We sleep sleep and dream, your inner mind is busy as a bee (and your body’s chemical factory is also active producing dozens of substances that affect your growth, your brain, your emotions, and everything else about you). This deep mind is called the unconscious, and it never sleeps. Entire books have been written about the unconscious mind and its activities and processes, and more than a few books have been written about dreams and their connection to the unconscious mind. However, when all is said and done, dreaming remains a mystery. That’s the complex part! The truth is that nobody, but nobody, really knows why we dream, where dreams originate, exactly what they mean, or much else about this most complex of human characteristics.
A dream is a succession of images, ideas, emotions, and sensations that usually occur involuntarily in the mind during certain stages of sleep.
The content and purpose of dreams are not fully understood, although they have been a topic of scientific, philosophical and religious interest throughout recorded history. Dream interpretation is the attempt at drawing meaning from dreams and searching for an underlying message. The scientific study of dreams is called oneirology.
Dreams mainly occur in the rapid-eye movement (REM) stage of sleep—when brain activity is high and resembles that of being awake. REM sleep is revealed by continuous movements of the eyes during sleep. At times, dreams may occur during other stages of sleep. However, these dreams tend to be much less vivid or memorable.The length of a dream can vary; they may last for a few seconds, or approximately 20–30 minutes. People are more likely to remember the dream if they are awakened during the REM phase. The average person has three to five dreams per night, and some may have up to seven; however, most dreams are immediately or quickly forgotten.
Dreams tend to last longer as the night progresses. During a full eight-hour night sleep, most dreams occur in the typical two hours of REM. Dreams related to waking-life experiences are associated with REM theta activity, which suggests that emotional memory processing takes place in REM sleep.
Opinions about the meaning of dreams have varied and shifted through time and culture. Many endorse the Freudian theory of dreams – that dreams reveal insight into hidden desires and emotions.[qualify evidence] Other prominent theories include those suggesting that dreams assist in memory formation, problem solving, or simply are a product of random brain activation.
Sigmund Freud, who developed the psychological discipline of psychoanalysis, wrote extensively about dream theories and their interpretations in the early 1900s. He explained dreams as manifestations of one’s deepest desires and anxieties, often relating to repressed childhood memories or obsessions. Furthermore, he believed that virtually every dream topic, regardless of its content, represented the release of sexual tension.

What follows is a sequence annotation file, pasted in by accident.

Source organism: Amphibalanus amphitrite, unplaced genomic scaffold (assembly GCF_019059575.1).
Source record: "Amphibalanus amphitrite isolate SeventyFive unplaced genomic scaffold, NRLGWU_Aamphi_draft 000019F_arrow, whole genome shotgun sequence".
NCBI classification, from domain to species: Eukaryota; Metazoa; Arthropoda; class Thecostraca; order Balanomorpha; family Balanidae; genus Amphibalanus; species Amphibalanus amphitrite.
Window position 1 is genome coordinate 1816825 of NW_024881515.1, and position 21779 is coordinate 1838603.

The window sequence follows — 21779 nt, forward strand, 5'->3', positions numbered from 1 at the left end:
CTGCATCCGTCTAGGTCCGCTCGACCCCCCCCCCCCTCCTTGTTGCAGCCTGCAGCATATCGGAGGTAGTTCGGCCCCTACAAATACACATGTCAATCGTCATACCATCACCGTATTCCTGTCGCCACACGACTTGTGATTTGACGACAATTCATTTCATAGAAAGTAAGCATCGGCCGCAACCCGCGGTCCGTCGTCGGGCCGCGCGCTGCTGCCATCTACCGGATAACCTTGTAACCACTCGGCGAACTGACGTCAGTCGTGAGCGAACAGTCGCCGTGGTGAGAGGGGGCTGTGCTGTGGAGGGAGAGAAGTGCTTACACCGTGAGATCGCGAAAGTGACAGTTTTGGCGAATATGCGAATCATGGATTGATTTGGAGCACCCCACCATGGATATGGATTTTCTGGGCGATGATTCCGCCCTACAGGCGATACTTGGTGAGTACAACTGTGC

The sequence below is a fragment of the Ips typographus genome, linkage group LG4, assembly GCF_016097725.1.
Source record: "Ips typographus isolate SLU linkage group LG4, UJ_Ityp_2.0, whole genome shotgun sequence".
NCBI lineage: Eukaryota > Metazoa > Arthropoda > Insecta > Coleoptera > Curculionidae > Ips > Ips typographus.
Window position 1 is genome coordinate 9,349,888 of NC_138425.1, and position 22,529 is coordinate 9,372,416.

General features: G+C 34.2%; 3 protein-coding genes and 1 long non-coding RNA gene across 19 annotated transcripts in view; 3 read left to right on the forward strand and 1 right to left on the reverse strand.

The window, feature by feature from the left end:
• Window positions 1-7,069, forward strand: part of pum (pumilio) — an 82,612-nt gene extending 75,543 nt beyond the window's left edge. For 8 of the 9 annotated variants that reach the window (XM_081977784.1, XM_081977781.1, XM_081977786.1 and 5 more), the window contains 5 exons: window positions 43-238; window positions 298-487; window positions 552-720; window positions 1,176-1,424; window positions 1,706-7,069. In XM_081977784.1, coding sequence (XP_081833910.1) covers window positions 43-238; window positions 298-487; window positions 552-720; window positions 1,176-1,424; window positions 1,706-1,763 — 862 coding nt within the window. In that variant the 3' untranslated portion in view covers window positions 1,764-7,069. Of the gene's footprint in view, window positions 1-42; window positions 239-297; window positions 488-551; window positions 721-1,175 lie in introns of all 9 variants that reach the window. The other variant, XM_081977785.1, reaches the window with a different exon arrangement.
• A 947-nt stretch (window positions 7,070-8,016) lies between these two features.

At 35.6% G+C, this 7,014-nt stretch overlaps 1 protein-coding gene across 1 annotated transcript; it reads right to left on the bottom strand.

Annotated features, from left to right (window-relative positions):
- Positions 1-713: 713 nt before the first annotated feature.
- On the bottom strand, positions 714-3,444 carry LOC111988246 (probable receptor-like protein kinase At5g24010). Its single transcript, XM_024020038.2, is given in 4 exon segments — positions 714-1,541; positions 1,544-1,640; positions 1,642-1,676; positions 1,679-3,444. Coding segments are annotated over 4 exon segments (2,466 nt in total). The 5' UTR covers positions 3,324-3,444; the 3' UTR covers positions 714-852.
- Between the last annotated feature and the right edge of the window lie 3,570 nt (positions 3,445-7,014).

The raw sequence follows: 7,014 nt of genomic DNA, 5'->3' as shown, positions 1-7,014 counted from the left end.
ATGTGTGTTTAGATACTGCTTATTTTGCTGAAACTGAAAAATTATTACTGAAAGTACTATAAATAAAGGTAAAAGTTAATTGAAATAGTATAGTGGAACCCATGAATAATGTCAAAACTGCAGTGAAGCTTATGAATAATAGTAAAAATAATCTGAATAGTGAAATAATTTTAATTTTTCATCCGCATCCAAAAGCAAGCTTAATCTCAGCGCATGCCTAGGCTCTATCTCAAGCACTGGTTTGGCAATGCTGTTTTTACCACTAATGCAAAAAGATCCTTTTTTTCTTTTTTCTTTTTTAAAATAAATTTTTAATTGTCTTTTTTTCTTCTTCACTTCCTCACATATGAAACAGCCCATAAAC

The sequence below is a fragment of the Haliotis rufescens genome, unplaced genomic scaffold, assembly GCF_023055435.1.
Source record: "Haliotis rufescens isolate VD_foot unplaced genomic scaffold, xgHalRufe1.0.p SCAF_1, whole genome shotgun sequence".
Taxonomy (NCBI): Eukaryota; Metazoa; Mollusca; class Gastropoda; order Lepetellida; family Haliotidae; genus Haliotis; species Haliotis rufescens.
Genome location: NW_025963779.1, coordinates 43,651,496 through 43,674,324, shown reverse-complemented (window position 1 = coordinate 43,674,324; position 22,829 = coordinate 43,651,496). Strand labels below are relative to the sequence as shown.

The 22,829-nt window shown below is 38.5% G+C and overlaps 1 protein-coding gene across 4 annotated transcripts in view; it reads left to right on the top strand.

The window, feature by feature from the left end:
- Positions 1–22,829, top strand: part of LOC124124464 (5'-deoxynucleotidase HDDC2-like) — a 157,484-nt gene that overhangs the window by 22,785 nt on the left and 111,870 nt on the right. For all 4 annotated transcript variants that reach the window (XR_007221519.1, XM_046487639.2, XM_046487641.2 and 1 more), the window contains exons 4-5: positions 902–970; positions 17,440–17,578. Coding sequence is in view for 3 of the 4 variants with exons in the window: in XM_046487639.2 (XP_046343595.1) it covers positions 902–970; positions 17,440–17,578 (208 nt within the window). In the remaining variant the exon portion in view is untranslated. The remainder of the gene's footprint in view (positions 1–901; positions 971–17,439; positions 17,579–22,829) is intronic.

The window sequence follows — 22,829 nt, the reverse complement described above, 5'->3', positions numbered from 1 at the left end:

In The Interpretation of Dreams (1899), Freud developed a psychological technique to interpret dreams and devised a series of guidelines to understand the symbols and motifs that appear in our dreams. In modern times, dreams have been seen as a connection to the unconscious mind. They range from normal and ordinary to overly surreal and bizarre. Dreams can have varying natures, such as being frightening, exciting, magical, melancholic, adventurous, or sexual. The events in dreams are generally outside the control of the dreamer, with the exception of lucid dreaming, where the dreamer is self-aware. Dreams can at times make a creative thought occur to the person or give a sense of inspiration.
References: Wiki / Dream
A dream is an event transpiring in that world belonging to the mind when the objective senses have withdrawn into rest or oblivion.
Then the spiritual man is living alone in the future or ahead of objective life and consequently lives man’s future first, developing conditions in a way that enables waking man to shape his actions by warnings, so as to make life a perfect existence.
A dream to the average or sensual person, bears the same relation to his objective life that it maintained in the case of the ideal dreamer, but it means pleasures, sufferings and advancements on a lower or material plane.
Just as words fail sometimes to express ideas, so dreams fail sometimes in their mind pictures to portray coming events.
When a person dreams of past events, those events are warnings of evil or good; sometimes they are stamped so indelibly upon the subjective mind that the least tendency of the waking mind to the past throws these pictures in relief on the dream consciousness.
Because the future of man is usually affected by the present, so if he mars the present by wilful wrongs, or makes it bright by right living it will necessarily have influence on his dreams, as they are forecastings of the future.
It is the subjective mind stored with the wisdom gained from futurity, and in its strenuous efforts to warn its present habitation the corporal body of dangers just ahead, takes on the shape of a dear one as the most effective method of imparting this knowledge.
There is no past and future to subjectivity. It is all one living present.
Because events are like a procession; they pass a few at a time and cast a shadow on subjective minds, and those which have passed before the waking mind are felt by other minds also and necessarily make a more lasting impression on the subjective mind.
A changed state from perfect sleep or waking possessed him.